German experimental films of the 1920s
Eight short films
Opus No 1
Walther Ruttmann 1921 (Germany) 7 mins Tinted
Walther Ruttmann’s early animation is considered the first abstract film ever to be shown publicly.
Guido Seeber 1927 4 mins (Germany) 16mm B&W
A celebration of cinema made by Guido Seeber.
Ghosts before breakfast
Hans Richter 1927 (Germany) 7 mins 16mm B&W
In 1916, German painter and graphic artist Hans Richter joined the Dada movement and asserted that the artist’s duty was to be explicitly political, opposing war and supporting the artistic avant-garde. Soon after co-founding the Association of Revolutionary Artists (Artistes Radicaux) in Zürich in 1919, he began intensive experimentation with film. Ghosts before breakfast is pure Dada – humorous, delightful, grotesque. Challenging bourgeois values, Richter presents a series of irrational happenings when ordinary objects defy their daily use: a bow-tie undoes itself, bowler hats leap from their owners’ heads and coffee cups leap to their destruction.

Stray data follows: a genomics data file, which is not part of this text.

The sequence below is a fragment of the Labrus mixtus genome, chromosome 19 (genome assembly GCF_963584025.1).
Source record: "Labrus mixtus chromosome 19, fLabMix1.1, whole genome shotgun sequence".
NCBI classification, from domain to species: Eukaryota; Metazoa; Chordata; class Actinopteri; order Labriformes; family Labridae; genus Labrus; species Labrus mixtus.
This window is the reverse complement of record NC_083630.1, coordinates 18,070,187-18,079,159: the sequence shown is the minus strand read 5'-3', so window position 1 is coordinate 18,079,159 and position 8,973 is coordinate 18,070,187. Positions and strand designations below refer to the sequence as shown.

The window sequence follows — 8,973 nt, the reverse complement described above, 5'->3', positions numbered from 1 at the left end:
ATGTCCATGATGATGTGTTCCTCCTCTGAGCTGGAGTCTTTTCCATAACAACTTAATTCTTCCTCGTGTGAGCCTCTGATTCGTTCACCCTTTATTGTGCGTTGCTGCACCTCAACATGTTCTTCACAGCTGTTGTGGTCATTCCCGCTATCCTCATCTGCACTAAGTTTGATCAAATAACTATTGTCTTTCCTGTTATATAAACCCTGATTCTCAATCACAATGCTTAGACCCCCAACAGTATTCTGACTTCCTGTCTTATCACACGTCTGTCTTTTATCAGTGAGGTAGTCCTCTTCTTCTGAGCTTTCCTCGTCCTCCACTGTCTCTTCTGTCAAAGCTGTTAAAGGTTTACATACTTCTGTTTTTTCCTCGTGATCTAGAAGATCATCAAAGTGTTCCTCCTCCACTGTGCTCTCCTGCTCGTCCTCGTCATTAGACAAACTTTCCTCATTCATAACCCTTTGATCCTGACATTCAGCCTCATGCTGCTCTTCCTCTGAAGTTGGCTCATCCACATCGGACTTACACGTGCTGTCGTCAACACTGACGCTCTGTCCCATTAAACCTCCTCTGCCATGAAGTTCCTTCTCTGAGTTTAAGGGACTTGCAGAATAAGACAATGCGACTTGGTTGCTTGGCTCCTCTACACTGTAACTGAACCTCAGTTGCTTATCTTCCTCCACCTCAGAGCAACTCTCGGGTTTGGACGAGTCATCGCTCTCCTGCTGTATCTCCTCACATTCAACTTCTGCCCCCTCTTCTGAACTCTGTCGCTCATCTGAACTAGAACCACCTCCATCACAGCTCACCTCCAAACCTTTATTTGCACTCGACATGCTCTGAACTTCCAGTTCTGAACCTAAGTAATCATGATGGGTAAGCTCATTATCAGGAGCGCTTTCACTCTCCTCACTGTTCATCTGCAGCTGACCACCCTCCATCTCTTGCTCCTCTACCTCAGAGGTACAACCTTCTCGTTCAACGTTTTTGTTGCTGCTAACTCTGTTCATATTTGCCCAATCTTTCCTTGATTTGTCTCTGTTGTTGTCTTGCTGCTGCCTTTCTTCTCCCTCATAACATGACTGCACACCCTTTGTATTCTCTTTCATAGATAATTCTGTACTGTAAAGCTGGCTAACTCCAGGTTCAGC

Hans Richter 1928 2 mins 16mm B&W
From 1921 to 1923, Germany suffered a significant period of hyperinflation. This film traces the rapid degradation of the US-German exchange rate, dramatically working towards the moment when it took 50 million marks to buy a single US dollar.
Everything turns, everything revolves
Hans Richter 1929 (Germany) 4 mins 16mm B&W
Hans Richter transforms a day at a Berlin carnival into a surreal, grotesque spectacle. Richter’s first sound film attracted the attention of Nazi officials who hated its modernism. The potent, high-speed, gun-loading sequence anticipates the sex-and-violence obsession of the 20th century.
Lightplay: Black, white, grey
László Maholy-Nagy 1930 (Germany) 5 min 16mm B&W
László Moholy-Nagy filmed the shadow patterns created by his Light-space modulator, an early kinetic sculpture consisting of a variety of curved objects in a choreographed cycle of movements.
Richter on film
Dir: Cecile Starr 1972 (US) 13 mins 16mm Colour
Interviewed by filmmaker, producer and film historian, Cecile Starr, German painter and graphic artist Hans Richter discusses his paintings, films, motivations and methods while sharing tea in his garden and studio.
Image: László Maholy-Nagy Lightplay: black, white, grey 1930